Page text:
LSU Health New Orleans Newsroom

LSU Health Cancer Center Funded to Enhance Research Capacity at Tanzania’s Major Cancer Institute

April 27, 2022

Tanzania map

LSU Health New Orleans’ Stanley S. Scott Cancer Center has been awarded $1.5 million over five years to increase the number of trained cancer researchers in Tanzania and prepare them for the future of HIV-associated cancer diagnostics and research in cancer genomics and therapy. It will support the development of the Tanzania AIDS Malignancies Training and Research Program at the Ocean Road Center Cancer Institute (ORCI), the major cancer research institution in Tanzania. The funding was awarded by the National Institutes of Health’s Fogarty International Center, National Cancer Institute (under Award Number D43 TW012277) and the National Institute of Child Health and Human Development.

The project builds upon LSU Health New Orleans’ existing collaboration and will focus on research and training in molecular detection/diagnosis and quantifying the epidemiology and biology of the most common HIV-associated malignancies in Tanzania, especially those with infectious etiology.

The short-term goals are to enhance the ORCI cancer research and training infrastructure and institute a training and mentoring program for Tanzanians to conduct research on cancers that are commonly encountered at ORCI and LSU Health’s Stanley S. Scott Cancer Center.

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LSU Health New Orleans faculty will provide intensive academic instruction and research experience for a PhD and two Master’s degree candidates, along with one or two short-term trainees in a relevant HIV-associated cancer research field. They will spend up to six months at LSU Health New Orleans receiving education and technical training in four training tracks -- clinical trials methodologies and management, public health operational and translational research, laboratory-based cancer biology research, and cancer genomics and bioinformatics. Subjects include cancer prevention, biostatistics and data management, epidemiology, cancer registry, biobanking, molecular biology/virology, pathology, diagnostics, viral oncology, immunology, next-generation sequencing, data management, big data analytics, computational genomics, and translational research.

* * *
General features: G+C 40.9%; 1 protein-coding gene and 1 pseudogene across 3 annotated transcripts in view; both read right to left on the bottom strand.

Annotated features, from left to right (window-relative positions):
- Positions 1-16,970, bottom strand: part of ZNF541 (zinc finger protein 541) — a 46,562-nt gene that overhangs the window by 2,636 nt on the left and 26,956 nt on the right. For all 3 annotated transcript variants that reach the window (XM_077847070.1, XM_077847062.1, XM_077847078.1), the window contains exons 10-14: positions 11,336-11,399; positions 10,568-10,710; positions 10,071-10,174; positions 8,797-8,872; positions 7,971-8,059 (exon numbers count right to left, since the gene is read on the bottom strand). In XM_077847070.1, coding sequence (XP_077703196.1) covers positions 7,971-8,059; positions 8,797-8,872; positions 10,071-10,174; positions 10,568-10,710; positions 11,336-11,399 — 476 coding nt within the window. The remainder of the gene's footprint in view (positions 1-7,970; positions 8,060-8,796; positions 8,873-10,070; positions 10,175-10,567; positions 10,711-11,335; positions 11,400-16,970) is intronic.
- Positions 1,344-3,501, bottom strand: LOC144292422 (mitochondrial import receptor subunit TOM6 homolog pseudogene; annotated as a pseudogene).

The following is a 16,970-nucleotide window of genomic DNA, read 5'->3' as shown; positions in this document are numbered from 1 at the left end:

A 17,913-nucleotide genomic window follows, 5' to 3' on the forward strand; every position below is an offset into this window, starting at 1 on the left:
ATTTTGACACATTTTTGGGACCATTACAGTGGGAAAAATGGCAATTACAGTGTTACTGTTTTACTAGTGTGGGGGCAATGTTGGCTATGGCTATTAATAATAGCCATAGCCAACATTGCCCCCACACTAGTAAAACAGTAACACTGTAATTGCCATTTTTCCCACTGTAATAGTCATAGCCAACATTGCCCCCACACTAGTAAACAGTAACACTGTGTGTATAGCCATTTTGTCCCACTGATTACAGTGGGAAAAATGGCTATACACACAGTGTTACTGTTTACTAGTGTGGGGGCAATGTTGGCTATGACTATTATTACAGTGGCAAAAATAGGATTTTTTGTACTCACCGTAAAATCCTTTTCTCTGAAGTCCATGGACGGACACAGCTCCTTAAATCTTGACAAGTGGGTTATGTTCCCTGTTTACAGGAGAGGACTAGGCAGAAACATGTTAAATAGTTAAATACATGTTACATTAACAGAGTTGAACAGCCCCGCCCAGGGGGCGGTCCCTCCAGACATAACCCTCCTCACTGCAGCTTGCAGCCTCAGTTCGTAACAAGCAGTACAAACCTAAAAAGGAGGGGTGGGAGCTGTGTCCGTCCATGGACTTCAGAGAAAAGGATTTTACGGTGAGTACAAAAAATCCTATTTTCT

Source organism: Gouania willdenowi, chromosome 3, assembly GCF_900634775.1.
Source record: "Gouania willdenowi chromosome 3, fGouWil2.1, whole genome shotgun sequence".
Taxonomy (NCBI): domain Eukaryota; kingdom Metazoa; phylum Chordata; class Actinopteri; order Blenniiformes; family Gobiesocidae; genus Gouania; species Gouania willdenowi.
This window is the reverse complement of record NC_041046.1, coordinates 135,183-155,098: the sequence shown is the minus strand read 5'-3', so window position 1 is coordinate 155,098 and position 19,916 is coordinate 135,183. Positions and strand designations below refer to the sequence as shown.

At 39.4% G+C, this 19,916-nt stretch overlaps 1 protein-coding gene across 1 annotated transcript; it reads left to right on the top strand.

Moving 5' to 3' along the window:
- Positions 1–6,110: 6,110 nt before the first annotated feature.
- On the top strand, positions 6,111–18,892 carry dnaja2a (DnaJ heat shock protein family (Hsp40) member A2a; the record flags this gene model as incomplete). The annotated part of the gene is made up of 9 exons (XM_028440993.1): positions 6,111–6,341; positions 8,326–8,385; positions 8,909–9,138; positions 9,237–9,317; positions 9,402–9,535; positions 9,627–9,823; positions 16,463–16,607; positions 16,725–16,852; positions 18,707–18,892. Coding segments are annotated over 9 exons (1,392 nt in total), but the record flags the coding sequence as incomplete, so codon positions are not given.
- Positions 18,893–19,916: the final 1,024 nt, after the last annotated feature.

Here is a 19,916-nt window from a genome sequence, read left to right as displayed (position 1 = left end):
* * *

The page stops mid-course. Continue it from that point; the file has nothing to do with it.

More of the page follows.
People infected with HIV have a substantially higher risk of some types of cancer. According to the National Cancer Institute, compared with the general population, people infected with HIV are currently about 500 times more likely to be diagnosed with Kaposi sarcoma, 12 times more likely to be diagnosed with non-Hodgkin lymphoma and among women, 3 times more likely to be diagnosed with cervical cancer. The risk of developing other cancers is also significantly higher for people living with HIV. In addition to being linked to an increased risk of cancer, HIV infection is associated with an increased risk of dying from cancer.

According to the Population-Based HIV Impact Assessment Project, Tanzania has been one of the countries at the epicenter of the HIV epidemic in sub-Saharan Africa. In 2019, the latest Tanzania HIV Impact Survey reported that 5% of people ages 15-64 In Tanzania were living with HIV. The two most common AIDS-associated cancers found in Tanzania are cervical cancer and Kaposi sarcoma.

Dr. Charles Wood
“The Tanzania AIDS Malignancies Training and Research Program will be critical in the preparation of Ocean Road Center Cancer Institute (and Tanzania) for the era of personalized and precision cancer medicine, which will utilize cancer genomics for cancer detection, diagnosis, prevention, and treatment,” notes Charles Wood, PhD, Professor of Interdisciplinary Oncology and the Director of the program at LSU Health New Orleans Stanley S. Scott Cancer Center. “It will provide important insight in the understanding and prevention of HIV-associated and non-HIV associated malignancies in Tanzania, and reciprocally, in the U.S.”

The LSU Health New Orleans Stanley S. Scott Center team began collaborating with Tanzania in 2014 with NCI U54 African Cancer Network (U54 CA190155) funding. The team implemented the Cancer Research International Training and Intervention Consortium (CRITIC), a foundational effort to build the Ocean Road Cancer Institute’s research capacity from near zero. CRITIC, which is now ending, completed the training of one PhD and three Master’s degree fellows and established the ORCI Molecular Virology and Pathology laboratories that can now be leveraged to support the Tanzania AIDS Malignancies Training and Research Program.

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